Sammy and Felicity’s musings were interrupted at that moment as a very old man appeared out of nowhere who began to gesture profusely at them. Given that he had a hat, they assumed he was the guard and passed him the stub of orange paper that was their tickets. He then surprised them both by becoming quite animated upon receiving the orange stub and a huge smile spread across his face.
“This ticket is for Rye! You’ll need another!” he exclaimed. They looked worriedly at each other in shock. Had they got the wrong tickets?
“36 past the hour! Only one an hour!” he cried. He then shoved their wad of tickets back at them and disappeared.
Just as they were recovering from this incident, he bowled back into the carriage and thrusted another few tickets at them. “For Rye! On the house! I remember a group going this way before, years ago now. Didn’t know if they knew the train times, they looked a bit unreliable, but I told them! I helped them, they knew the train times once I was done with them!”.
He stopped, smiled happily at them once more, then retreated to another carriage with a look of glee etched into his features.
Sammy and Felicity looked at each other and burst out laughing just as the train pulled into Hastings. “36 minutes past the hour!” burbled the intercom as they stepped off the train.
Bewildered and amused, they realised they didn’t actually have a plan now they were here, so they stood around thinking about the possibilities for 10 or 15 minutes, making sure they’d considered them all before attempting to find some lunch, which had actually been their first thought.
Wandering aimlessly, they attempted to enter a slightly-not-regulation pub that served almost-regulation beer but found it to not serve any regulation food at all, so they turned back the way they came, filled with increased hunger and frustration. Adventures weren’t all the were cracked up to be when you have an empty stomach!
Given that eating sub-regulation food was problematic, they settled on the government pub chain, a ‘spoons. Guaranteed to serve exactly regulation food at all times, they wandered in, ordered their usual and sat down. This particular ‘spoons was one of the rare ones that used to have a “Wether” before it, before the prefix was eliminated back in ’34.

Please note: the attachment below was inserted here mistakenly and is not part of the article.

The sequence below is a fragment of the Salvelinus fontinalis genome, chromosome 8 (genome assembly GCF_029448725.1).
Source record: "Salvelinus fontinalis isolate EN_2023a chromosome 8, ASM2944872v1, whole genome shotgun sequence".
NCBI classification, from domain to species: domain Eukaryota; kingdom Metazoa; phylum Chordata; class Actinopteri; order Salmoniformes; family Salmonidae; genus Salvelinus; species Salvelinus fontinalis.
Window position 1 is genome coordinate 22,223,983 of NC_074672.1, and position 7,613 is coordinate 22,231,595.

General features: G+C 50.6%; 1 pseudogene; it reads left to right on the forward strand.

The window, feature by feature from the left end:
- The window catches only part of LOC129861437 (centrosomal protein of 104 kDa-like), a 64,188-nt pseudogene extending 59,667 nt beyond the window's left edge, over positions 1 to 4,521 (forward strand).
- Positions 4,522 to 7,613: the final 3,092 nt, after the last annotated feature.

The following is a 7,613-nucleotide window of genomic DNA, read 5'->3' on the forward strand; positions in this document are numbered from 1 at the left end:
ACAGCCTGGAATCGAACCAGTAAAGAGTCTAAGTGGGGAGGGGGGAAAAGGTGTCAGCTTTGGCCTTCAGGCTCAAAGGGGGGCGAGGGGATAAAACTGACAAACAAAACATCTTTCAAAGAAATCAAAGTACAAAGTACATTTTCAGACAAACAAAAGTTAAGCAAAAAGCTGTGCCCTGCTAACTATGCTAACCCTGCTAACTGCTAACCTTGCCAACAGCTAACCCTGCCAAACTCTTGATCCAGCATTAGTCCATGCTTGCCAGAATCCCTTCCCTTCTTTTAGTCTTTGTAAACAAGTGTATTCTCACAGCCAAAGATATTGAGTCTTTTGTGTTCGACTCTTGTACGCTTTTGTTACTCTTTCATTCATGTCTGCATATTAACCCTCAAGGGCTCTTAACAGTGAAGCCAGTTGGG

Freshly fed and watered, they headed for the beach, then went North through the old town after taking in spot of seagull feeding by the local Ice Cream shop, and stumbled onto another church and set of government officials. Quite bewildered, they ran away quickly before the heavy and apparently quite hard bells started up again. There were only so many officials they could take in one day.
They hadn’t gone 5 steps before they remembered the guard’s warning – there was only 15 minutes before the train to Rye! After a very hurried trip across Hastings, they boarded the train and arrived in the pretty town. Here, they spotted an old, dilapidated coffee shop that looked as if it had just been bought by a tea company, as well as, obviously, the church which appeared to be offering tours up to the top.
Deciding that the local government might appreciate them taking part in the tour, and therefore hopefully lowering their beer requirement due to good behaviour, they headed up. Shortly after ascending the first set of stairs, they encountered a very slim passage, a very loud clock and a very eccentric man talking loudly about bells being up or down or both in some order that he didn’t seem to quite understand.
Quickly recovering, they asked him about going to the top and he ushered them up after slipping them a piece of paper. They thanked him, headed up and opened the paper once he was out of sight. It was an old photograph of a bunch of young people looking happy and beautiful on a lovely summers day on the top of this very same church. Feeling inspired, they took a quick “belfie” at the top of the tower, took in the view and headed down quickly, ready to catch the train back to the B&B.
On arrival, their hosts were just firing up a bbq so they settled in, helped themselves to a very large glass of gin, and had an enjoyable evening with the other guests discussing the extremes of regulation towns, flower arranging competitions and sleepy villages.
On Sunday they rose with a sore head and high spirits. They got up promptly to listen to the regulation Sunday morning bell session from the local church and set out to wander some country lanes for a morning. After they had got good and lost were forced to ask for directions and flagged down the first vehicle that headed their way. Unfortunately for them, it was a truck of Morris dancers heading to a festival.